In the 21st century, Google is a household name—even among the households that don’t use it. Back in the late 20th century, 1996 to be exact, Google was unheard of. The precursor to Google, the earliest collaboration between Google founders Larry Page and Sergey Brin, was nicknamed—rather oddly—BackRub.
Rather oddly, that is, until you consider how the fledgling search engine platform was operating. It loaded webpages, then scanned the backlinks, determining not only what individual webpages were linking to, but which webpages were linking to them. If this sounds familiar, it is because the general concept would go on to be the foundation of the modern “PageRank” system. BackRub was just a fun wordplay on how much time the servers spent “massaging” the backlinks.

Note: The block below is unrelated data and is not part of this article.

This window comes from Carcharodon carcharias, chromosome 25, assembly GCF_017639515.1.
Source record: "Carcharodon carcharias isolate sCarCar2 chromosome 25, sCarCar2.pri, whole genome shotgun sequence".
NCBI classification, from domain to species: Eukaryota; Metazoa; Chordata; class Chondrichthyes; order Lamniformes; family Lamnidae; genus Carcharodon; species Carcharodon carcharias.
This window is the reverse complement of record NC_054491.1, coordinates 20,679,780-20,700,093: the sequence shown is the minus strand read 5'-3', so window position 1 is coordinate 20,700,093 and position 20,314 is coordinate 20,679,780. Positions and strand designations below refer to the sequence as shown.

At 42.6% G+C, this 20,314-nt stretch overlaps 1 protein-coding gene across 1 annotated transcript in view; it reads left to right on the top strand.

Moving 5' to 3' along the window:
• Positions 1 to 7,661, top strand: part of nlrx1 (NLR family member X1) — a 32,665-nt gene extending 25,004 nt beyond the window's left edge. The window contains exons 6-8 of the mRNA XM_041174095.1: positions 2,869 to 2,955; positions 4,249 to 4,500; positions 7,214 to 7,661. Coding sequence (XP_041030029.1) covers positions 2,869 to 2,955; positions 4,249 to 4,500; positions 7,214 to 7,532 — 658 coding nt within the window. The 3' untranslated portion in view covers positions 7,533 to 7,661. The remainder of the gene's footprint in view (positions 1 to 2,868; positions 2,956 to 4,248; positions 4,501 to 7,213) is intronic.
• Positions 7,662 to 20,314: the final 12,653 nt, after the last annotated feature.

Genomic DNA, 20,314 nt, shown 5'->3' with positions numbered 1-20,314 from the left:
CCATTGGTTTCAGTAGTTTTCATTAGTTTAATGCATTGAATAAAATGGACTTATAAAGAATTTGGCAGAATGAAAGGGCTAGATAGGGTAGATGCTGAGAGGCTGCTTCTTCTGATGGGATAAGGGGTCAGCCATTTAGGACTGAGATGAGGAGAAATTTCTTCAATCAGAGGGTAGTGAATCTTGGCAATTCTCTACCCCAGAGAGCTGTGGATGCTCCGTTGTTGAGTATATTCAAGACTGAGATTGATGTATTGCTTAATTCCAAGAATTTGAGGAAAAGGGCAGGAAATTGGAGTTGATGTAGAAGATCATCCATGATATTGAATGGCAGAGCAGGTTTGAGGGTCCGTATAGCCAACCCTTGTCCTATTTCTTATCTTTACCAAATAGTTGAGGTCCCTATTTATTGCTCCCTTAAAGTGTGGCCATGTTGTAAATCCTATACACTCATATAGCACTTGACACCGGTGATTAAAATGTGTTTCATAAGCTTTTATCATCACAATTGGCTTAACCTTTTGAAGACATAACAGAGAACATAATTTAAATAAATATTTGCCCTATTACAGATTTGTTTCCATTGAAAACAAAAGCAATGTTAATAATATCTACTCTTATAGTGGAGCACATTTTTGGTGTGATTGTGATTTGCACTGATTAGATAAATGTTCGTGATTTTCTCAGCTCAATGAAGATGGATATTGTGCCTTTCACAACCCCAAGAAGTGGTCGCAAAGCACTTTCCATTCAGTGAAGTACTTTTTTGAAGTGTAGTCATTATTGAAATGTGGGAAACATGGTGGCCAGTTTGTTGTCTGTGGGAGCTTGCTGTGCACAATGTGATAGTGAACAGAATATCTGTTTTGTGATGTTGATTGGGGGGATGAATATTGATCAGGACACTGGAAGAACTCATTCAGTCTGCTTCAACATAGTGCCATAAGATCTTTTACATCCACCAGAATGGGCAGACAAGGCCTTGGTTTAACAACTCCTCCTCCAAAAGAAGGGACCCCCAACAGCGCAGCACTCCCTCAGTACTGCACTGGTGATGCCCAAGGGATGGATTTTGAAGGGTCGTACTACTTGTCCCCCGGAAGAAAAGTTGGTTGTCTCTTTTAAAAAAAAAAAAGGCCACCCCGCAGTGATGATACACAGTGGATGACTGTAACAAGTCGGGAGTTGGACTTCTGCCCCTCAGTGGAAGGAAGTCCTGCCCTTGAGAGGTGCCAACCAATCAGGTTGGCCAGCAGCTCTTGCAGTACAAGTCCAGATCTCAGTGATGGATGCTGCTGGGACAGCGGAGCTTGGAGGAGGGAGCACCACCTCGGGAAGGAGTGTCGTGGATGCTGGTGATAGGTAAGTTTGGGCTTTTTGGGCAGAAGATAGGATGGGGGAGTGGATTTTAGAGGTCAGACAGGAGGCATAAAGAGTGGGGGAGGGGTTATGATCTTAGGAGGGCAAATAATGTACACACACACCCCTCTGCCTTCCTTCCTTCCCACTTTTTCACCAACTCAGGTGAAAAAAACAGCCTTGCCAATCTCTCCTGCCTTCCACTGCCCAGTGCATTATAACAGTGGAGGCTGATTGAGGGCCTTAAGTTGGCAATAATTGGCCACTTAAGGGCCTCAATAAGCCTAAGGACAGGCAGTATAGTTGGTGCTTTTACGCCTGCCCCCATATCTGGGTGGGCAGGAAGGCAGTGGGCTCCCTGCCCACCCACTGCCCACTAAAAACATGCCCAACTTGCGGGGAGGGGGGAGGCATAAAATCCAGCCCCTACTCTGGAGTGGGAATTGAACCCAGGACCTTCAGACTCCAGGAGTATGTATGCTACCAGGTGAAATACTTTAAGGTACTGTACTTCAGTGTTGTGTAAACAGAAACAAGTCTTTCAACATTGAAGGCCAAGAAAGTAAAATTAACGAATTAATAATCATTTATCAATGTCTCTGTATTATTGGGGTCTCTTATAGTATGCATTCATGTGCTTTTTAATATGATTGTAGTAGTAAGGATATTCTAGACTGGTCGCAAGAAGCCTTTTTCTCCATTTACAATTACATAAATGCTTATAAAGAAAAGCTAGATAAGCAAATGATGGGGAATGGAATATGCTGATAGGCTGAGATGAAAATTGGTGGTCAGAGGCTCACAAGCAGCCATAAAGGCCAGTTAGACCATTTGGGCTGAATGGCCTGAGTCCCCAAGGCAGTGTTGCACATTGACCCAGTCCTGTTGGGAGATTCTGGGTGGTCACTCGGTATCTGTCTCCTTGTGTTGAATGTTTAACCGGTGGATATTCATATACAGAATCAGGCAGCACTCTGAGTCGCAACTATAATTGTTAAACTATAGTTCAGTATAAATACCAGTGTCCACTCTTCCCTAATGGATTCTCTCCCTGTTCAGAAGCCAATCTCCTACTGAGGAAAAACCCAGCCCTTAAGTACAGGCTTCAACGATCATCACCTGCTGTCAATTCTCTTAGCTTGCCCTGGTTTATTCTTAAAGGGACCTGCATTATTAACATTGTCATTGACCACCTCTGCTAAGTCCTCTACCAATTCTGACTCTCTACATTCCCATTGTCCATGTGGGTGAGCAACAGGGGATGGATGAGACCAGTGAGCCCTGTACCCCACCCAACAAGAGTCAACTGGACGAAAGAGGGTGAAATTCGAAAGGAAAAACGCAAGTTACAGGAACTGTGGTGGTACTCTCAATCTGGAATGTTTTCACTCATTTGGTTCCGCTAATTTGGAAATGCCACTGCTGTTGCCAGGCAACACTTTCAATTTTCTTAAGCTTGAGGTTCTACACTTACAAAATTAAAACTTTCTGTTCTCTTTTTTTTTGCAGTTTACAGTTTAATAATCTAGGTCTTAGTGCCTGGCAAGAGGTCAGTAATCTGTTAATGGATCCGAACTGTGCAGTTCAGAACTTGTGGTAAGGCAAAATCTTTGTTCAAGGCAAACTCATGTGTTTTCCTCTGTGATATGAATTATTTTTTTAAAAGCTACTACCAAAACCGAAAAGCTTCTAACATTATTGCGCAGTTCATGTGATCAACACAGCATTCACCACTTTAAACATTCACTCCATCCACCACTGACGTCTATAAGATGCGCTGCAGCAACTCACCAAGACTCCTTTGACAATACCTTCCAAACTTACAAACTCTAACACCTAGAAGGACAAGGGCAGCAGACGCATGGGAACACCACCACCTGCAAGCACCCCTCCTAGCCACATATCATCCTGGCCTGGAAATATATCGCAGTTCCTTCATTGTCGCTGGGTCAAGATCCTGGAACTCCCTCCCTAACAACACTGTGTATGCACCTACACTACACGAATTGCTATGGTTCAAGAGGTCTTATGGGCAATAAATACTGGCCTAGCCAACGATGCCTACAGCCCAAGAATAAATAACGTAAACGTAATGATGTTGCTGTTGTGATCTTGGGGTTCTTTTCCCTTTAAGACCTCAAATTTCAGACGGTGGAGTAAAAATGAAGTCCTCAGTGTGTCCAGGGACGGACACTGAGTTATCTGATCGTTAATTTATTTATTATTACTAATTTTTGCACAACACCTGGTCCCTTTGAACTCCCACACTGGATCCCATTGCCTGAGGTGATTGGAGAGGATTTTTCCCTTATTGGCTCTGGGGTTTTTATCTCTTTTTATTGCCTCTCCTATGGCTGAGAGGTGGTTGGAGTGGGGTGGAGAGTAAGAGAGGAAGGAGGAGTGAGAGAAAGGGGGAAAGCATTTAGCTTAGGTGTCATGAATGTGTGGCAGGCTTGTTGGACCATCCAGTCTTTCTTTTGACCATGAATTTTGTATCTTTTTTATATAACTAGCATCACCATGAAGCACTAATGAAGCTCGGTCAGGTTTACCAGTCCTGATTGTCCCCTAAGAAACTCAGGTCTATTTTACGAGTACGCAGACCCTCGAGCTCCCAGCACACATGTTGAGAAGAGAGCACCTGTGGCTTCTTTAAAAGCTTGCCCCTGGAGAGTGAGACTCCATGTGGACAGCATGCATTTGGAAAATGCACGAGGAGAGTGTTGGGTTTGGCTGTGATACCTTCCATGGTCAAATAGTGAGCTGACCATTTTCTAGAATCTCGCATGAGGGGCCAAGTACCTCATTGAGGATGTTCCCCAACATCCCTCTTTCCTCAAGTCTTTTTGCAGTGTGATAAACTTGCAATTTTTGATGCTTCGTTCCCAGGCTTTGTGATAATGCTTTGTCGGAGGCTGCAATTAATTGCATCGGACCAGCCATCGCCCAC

The “BackRub” moniker hung on through 1996 and into late 1997 when they registered Google.com. In the fall of 1998, the ambitious pair incorporated Google. What started as a project between two friends on a college campus with a computer case cobbled together from plastic sheets and LEGO bricks grew into the world’s largest search provider over the next decade. How much of that growth can be attributed to ditching the awkward name BackRub, the world will never know.
Image courtesy of Google/Stanford.